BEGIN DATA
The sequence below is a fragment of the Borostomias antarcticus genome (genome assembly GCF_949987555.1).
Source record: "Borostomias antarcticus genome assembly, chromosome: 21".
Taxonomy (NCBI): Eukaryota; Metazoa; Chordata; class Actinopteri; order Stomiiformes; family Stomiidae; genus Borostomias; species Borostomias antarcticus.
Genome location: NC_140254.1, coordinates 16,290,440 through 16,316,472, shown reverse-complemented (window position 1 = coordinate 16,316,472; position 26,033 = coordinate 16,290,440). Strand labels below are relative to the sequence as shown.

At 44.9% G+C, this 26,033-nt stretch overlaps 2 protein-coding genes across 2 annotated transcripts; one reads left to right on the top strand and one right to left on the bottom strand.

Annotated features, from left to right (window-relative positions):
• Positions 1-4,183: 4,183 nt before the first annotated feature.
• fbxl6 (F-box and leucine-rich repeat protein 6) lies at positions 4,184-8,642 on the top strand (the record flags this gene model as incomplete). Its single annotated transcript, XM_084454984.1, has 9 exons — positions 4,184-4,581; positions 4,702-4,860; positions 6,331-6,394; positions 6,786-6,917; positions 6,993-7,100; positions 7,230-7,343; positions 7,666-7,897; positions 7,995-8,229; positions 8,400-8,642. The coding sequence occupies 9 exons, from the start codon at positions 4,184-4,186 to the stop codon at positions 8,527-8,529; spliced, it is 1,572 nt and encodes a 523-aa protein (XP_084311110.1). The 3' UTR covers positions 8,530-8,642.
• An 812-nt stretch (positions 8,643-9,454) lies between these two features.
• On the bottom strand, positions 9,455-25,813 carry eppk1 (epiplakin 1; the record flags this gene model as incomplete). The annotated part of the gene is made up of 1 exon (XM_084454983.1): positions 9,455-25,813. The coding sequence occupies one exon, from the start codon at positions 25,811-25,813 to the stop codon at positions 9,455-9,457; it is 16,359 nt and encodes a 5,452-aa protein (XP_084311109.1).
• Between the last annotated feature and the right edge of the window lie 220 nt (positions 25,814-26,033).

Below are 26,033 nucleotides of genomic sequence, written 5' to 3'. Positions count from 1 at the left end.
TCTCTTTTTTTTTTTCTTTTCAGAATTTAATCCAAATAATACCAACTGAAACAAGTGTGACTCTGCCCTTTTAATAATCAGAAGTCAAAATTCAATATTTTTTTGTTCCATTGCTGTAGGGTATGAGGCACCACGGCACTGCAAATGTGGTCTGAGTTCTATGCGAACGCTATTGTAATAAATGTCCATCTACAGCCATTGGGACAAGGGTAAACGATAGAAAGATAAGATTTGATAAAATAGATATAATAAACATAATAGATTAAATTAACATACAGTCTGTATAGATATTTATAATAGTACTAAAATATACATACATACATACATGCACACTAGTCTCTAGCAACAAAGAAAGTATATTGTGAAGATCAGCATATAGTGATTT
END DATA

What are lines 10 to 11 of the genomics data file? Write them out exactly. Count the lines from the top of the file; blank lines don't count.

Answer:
• On the bottom strand, positions 9,455-25,813 carry eppk1 (epiplakin 1; the record flags this gene model as incomplete). The annotated part of the gene is made up of 1 exon (XM_084454983.1): positions 9,455-25,813. The coding sequence occupies one exon, from the start codon at positions 25,811-25,813 to the stop codon at positions 9,455-9,457; it is 16,359 nt and encodes a 5,452-aa protein (XP_084311109.1).
• Between the last annotated feature and the right edge of the window lie 220 nt (positions 25,814-26,033).